Boomers growing up in the mid- to late 1970s may have felt bored and alienated by the classic rock that their older brothers and sisters listened to. That's why so many of us were especially excited about a band called the Ramones, who were pretty much the opposite of the handsome stadium-rock gods who dominated the airwaves with their synthesizer bombast and 10-minute guitar solos.
With their misshapen hair, torn jeans, cheap sneakers and biker jackets, the Ramones looked like dweebs who worked at the local 7-Eleven, and their songs were short, fast and loud, with simple but irreverently funny lyrics and titles such as "Teenage Lobotomy" and "I Don't Wanna Go Down to the Basement." Ah, youth. We never expected that our favorite iconoclasts would someday be enshrined in the Rock & Roll Hall of Fame.
But it's even stranger to think that those icons of adolescent rebellion are now all gone. The band's last surviving original member, drummer Tommy Erdelyi, a.k.a. Tommy Ramone, died on July 11 at age 65 in New York City, after a fight with bile-duct cancer. (Singer Joey Ramone died in 2001, while bassist Dee Dee Ramone died the following year and guitarist Johnny Ramone passed away in 2004.)
Here are some facts about Tommy Ramone and the band he played an instrumental role in creating:
- After graduating from high school in 1967, he broke into the music business as a studio engineer. He told Ramones biographer Everett True that he worked on Jimi Hendrix's Band of Gypsies LP, though his contribution wasn't credited.
- After seeing the New York Dolls, the early 1970s glam-rock pioneers, perform, Erdelyi got the idea of starting a band featuring some of his friends from Forest Hills, whom he thought were "much more colorful and charismatic." His initial ambition was to be their producer and manager. But after unsuccessfully auditioning several drummers, the other musicians urged Erdelyi to get behind the drum kit and give it a try, according to a 2011 interview.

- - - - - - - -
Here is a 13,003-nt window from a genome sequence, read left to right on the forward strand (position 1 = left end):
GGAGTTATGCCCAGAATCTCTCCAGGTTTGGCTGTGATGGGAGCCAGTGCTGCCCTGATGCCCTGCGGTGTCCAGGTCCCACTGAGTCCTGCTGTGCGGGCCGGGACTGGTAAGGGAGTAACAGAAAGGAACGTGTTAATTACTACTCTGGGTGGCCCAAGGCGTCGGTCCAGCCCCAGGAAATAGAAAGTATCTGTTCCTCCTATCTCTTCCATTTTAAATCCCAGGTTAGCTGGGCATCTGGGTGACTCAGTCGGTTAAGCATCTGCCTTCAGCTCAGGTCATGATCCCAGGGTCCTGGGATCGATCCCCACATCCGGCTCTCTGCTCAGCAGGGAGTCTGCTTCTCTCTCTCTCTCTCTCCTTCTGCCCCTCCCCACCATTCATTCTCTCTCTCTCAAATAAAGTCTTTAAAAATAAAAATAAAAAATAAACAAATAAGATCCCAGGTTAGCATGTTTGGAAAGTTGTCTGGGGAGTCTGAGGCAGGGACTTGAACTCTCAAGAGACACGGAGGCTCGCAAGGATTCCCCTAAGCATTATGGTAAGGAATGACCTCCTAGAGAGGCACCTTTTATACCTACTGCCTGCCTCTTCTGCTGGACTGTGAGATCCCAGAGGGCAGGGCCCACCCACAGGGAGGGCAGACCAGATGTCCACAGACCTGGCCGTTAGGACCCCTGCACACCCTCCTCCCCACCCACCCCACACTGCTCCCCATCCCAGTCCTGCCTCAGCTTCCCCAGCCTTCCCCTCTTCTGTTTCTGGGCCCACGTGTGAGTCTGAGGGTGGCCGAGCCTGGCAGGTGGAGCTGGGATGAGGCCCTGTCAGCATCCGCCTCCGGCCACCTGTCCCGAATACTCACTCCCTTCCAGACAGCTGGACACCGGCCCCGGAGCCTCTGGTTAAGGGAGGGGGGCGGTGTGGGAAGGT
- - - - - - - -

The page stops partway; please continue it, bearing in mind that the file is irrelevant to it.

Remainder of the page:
- According to Rolling Stone, the Ramones' name was inspired by Paul McCartney, who briefly took the stage name Paul Ramon when the Beatles were first getting started.
- The band's eponymous 1976 debut LP was recorded quickly for less than $7,000. Erdelyi said in a 1979 interview that although the Ramones' songs sounded deceptively simple, they actually contained complex concepts, such as the deliberate use of amplifier distortion to create harmonics that served as countermelodies. "There was always intelligence behind it," he explained. "If every untrained musician doing the best he can decides to make a record, he's not going to get a Ramones record."
- In their days as frequent performers at New York's legendary CBGB's, the Ramones were infamous for onstage bickering and chaos. "They'd play for 40 minutes," owner Hilly Kristel once recalled, "and 20 of them would just be the band yelling at each other."
- Erdelyi quit performing with the band in 1978 after the release of its third LP, Rocket To Russia, though he continued to work with the band as a producer. He also produced records for other bands, including the Replacements' 1985 LP Tim.
- Erdelyi started playing banjo and mandolin in the 1990s, and in recent years performed as half of the bluegrass duo Uncle Monk. Bluegrass, he explained, had a "similar framework" to punk rock.
Here's Erdelyi in 2012, performing an acoustic version of the Ramones' "Rockaway Beach" and telling the story behind the song.
Photo: Ramone in 2008 by Deadblob93 via Wikipedia
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